Many of the signatures were illegible and I had to use the1857 Directory (the 1856 edition being unavailable) to work out the names; some I couldn't make out or the name listed on the petition didn't relate to the name in the 1857 Directory (this may be due to either people loosing their place of work, or it may be that someone else from the shop signed the petition in the absence of the shop owner).
I have listed, where I could find it from the directory, the occupation of the shop owner and have put this in brackets after the address.


To the gentlemen of the board of vestry of the Parish of Lambeth.


The humble petition of the Costermongers residents of the parish of Lambeth showeth that your petitioners have been getting their living for many years by keeping stalls in the Lower Marsh .
Through the removal of their stalls by the police, your petitioners,with their wives and families, are deprived of the means of getting an honest livelihood.
Your petitioners therefore pray the Board of Vestry permission to stand in the Lower Marsh and as such regulations as the gentleman of the board may deem fit and we on our part will pledge ourselves faithfully to observe the same.

On behalf of the Costermongers

Charles Robinson.

Page 2

To the tradesmen and the public of the Lower Marsh Lambeth and its vicinity June 16th 1856.

The humble petition of Charles Robinson and others humbly showeth that your petitioners have been getting their living in the aforesaid place through the removal of their stands by the police your petitioners with their wives and families are new deprived of the same we therefore beg your humble assistance and your petitioners will ever pray:

Edw Grove Lower Marsh .

Thos Lilley 37 Lower Marsh . (Bootmaker)

Tho Cartwright 27 Lower Marsh (In 1857 Directory: Mrs Ellen Cartwright Clothier &c)

G Worrall 112 Lower Marsh (Dining Rooms)
S Seldon 115 Lower Marsh (Sen. Tripe Dresser)
R Robinson 118 Lower Marsh (Hairdresser)
R Foulger 134-135 Lower Marsh (China & Glass Dealer)
R Tucker 120 Lower Marsh (Cheesemonger)
Watson Artichoke Lambeth (Landlord of “The Artichoke”)
Armstrong 123 Lower Marsh (Cooper)
Tho Horton 124 Lower Marsh (Butcher)
J crane 127 Lower Marsh (Oilman)
H Woods 128 Lower Marsh (Tripe Dressers)

Page 3

F Creak 131 Lower Marsh Lambeth (Baker)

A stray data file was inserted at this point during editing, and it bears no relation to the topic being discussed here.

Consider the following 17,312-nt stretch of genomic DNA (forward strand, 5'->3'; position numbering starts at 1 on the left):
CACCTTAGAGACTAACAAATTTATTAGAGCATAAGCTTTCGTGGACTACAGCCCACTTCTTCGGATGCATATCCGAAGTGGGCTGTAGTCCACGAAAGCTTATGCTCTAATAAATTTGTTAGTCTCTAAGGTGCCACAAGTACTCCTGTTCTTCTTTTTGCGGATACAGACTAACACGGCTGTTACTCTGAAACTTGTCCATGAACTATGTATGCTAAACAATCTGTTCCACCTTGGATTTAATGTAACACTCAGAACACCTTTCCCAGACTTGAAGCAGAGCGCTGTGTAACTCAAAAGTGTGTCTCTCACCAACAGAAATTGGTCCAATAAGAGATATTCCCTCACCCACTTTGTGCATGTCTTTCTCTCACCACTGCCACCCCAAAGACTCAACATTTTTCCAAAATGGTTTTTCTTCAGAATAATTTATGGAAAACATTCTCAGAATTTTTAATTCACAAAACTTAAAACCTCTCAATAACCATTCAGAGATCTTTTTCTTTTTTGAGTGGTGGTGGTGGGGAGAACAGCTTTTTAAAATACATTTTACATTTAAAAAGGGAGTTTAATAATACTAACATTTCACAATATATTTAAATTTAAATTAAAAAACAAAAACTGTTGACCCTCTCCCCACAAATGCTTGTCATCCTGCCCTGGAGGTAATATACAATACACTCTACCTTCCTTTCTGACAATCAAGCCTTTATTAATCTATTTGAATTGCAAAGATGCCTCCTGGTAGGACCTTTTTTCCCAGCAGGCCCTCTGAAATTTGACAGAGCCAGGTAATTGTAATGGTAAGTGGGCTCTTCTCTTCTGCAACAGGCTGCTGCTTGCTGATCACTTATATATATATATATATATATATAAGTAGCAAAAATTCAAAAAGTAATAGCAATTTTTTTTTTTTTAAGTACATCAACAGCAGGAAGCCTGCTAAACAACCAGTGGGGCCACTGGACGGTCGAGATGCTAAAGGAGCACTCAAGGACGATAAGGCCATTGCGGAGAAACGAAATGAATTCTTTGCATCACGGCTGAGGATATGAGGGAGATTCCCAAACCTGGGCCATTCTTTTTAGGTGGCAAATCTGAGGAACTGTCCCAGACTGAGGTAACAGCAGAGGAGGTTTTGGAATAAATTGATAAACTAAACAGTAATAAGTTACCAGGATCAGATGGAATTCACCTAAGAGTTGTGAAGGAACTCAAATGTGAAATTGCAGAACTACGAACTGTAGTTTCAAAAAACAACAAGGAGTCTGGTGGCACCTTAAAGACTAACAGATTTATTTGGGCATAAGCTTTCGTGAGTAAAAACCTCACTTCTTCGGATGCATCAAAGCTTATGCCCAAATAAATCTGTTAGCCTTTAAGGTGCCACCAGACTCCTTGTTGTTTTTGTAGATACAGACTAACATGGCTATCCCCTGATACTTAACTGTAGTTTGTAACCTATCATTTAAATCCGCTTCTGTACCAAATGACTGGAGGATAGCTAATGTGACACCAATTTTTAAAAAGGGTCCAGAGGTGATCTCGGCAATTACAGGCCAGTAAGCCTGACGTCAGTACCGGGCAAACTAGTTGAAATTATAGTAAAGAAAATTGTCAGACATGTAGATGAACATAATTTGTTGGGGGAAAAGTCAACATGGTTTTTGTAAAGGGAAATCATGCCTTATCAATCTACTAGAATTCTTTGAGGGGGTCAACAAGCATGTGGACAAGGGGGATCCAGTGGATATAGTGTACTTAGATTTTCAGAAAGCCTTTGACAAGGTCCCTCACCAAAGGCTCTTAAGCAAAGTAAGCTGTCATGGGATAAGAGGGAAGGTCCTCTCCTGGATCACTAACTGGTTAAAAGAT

S Vandersluis 133 Lower Marsh (Tailor)
J ********** 4 Lower Marsh
A Spencer(?) 10 Lower Marsh Lambeth (Currier)
H Simpson 11 Lower Marsh Lambeth (Ironmonger)
E Platt 7 Lower Marsh (Rag Merchant)
W Swanton 12 Lower Marsh Lambeth. (Butcher)
Mr M Ohler 14 Lower Marsh Baker.(Baker)
Benj. Montague, 16 Lower Marsh ( Clothes Salesman)
Frederick Garnett? 18 Lower Marsh
John Holdstock 21 Lower Marsh (Butcher)
James Saml Whitehead 28 Lower Marsh Lambeth. (Pork Butcher)
William Robinson 29 Lower Marsh Lambeth (Baker)
Thomas Hall 32 Lower Marsh (Oilman)
Edward Bingemann 33 Lower Marsh (Baker)
James Empson 107 Lower Marsh (Landlord of “The Three Compasses”).
Elizabeth Thorn 110 Lower Marsh .
John Leighton 103 Lower Marsh (Hatter).
James Hopkins 93* Lower Marsh (Stationer - *95 Lower Marsh in Directory)
Thomas Brown 94 Lower Marsh
Coleman Simmons 93 Lower Marsh Lambeth (Tinplate Worker)
Raphael Benjamin 80 Lower Marsh (Fishmonger)
Thomas Collins Lower Marsh (Beer Retailer no. 88 Lower Marsh )
Edw'd Bridgman 26 Lower Marsh (Corn Dealer)
John Griffiths 87 Lower Marsh (Butcher)

Page 4:

George Johnson 89 Lower Marsh (Shoe Maker)
W.R.Bland 91 Lower Marsh (tobacconist)
Robert Moore 108 Lower Marsh (Corn Dealer)
Paul Spillane 23 Lower Marsh (Shoemaker)
Wm Hawell(?) 114 Lower Marsh (Butcher)
Wm(?) Jennings(?) 22 Lower Marsh (Grocer)
Sam l (?) Manning 119 Lower Marsh (Chemist)
John Morrison 125 Lower Marsh (Potato Salesman)
A Jones 15 Lower Marsh (Abraham Jones -Butcher)
Andrew Hare 9(?) 4(?) III (?) Lower Marsh (Boot and Shoe Maker)

William Collins 6 Lower Marsh

Page 5

Edw Wm Haynes 88 Lower Marsh (88 Lower Marsh in 1857 Directory lists Tho Collins )

“ “ “ 46 Lower Marsh (Baker)
William Nichols 47 Lower Marsh (Lead & Glass Merchant)
Frederick Merriman 99 Lower Marsh (1857 Directory lists William Swanton at this address)
James Meadows 100 Lower Marsh (Cheesemonger)
W Vickress 34 Lower Marsh (William Vickress Landlord of “The Spanish Patriot”).
W Niscon(?) 81 Lower Marsh
J N Hole 78 Lower Marsh (Joseph Nelson Hole Butcher)
Mr Seabrook 77 Lower Marsh (Charles Seabrook – Grocer)
H J Spice 76 Lower Marsh (Henry James Spice – Oilman)
J Perrett 75 Lower Marsh (John Perrett – Tobacconist)
J Scott 74 Lower Marsh (1857 Directory lists No. 74 as John Lovett - Bootmaker)
S or C Fricke 73 Lower Marsh
H Lyons 72 Lower Marsh (Henry Lyons – Tailor)
Tho King Cheesemonger 58 Lower Marsh
John Perrett 54 Lower Marsh (Carpenter & c)
Henry Bries (?) 55 Lower Marsh
Edward Blanchard 53 Lower Marsh (Pastrycook)
Hyam Levy 52 Lower Marsh (Clothier)
Wm Musselwhite 51 Lower Marsh (William Musselwhite – Cheesemonger)
Moses Harris 48 Lower Marsh (Clothier)
Thomas Callin 44 Lower Marsh (Cheesemonger)
Robert Mackness 43 Lower Marsh (Baker)
John Weatherley 90 Lower Marsh (Hosier)